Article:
The spectrum of psychocognitive morbidity in the critically ill: A review of the literature and call for improvement

Lioudmila V. Karnatovskaia, Margaret M. Johnson, Roberto P. Benzo, Ognjen Gajic

Research output: Contribution to journalReview articlepeer-review

42 Scopus citations


Objective: The objective of the study is to review the cognitive and psychiatric dysfunction experienced by critically ill patients during and after hospitalization. Methods: A structured PubMed search identified studies and reports in English pertaining to intensive care unit (ICU)-related cognitive and psychological dysfunction, known risk factors, and treatment modalities. Data synthesis: This article summarizes recent literature on psychological sequelae experienced by critically ill patients including delirium, cognitive impairment, acute stress disorder, posttraumatic stress disorder, anxiety, and depression. Known risk factors for cognitive dysfunction and psychological trauma are discussed, encompassing clinical, demographic, socioeconomic, and psychiatric domains as well as the memories of the ICU stay. Specific treatment and prevention modalities are discussed including post-ICU physical rehabilitation and psychotherapeutic interventions as well as interventions available to patients still in the ICU, including early mobilization, minimization of sedation, improved sleep hygiene, and available psychological interventions. Conclusions: We propose a paradigm change highlighting the need for interventions focused on early psychological support applied in parallel with stabilization of physiologic status in the ICU.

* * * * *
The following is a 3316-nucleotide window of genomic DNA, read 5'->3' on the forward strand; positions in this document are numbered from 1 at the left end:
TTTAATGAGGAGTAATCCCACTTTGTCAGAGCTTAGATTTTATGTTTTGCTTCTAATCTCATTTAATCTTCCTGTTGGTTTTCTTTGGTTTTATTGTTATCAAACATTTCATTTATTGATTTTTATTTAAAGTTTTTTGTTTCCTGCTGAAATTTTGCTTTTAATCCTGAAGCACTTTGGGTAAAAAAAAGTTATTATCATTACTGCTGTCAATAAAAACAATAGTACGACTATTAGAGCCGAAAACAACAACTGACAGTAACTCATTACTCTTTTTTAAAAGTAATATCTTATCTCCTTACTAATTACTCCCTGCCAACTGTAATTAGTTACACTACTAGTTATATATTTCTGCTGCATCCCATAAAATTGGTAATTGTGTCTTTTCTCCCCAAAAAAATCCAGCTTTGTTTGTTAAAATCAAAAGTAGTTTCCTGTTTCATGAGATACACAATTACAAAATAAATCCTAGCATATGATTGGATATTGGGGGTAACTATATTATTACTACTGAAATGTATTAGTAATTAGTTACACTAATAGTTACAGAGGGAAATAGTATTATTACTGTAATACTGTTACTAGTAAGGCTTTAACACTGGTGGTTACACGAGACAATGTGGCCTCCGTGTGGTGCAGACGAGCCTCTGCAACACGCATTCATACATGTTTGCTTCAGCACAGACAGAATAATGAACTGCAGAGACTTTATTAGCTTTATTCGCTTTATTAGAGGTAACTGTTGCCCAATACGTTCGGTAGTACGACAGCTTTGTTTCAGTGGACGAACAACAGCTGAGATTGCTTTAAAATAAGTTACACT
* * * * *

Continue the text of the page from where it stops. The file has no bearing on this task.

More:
Original languageEnglish (US)
Pages (from-to)130-137
Number of pages8
JournalJournal of Critical Care
Issue number1
StatePublished - Feb 1 2015


  • Anxiety
  • Critical illness
  • Depression
  • Post-ICU syndrome
  • Post-traumatic stress disorder
  • Psychological trauma

ASJC Scopus subject areas

  • Critical Care and Intensive Care Medicine


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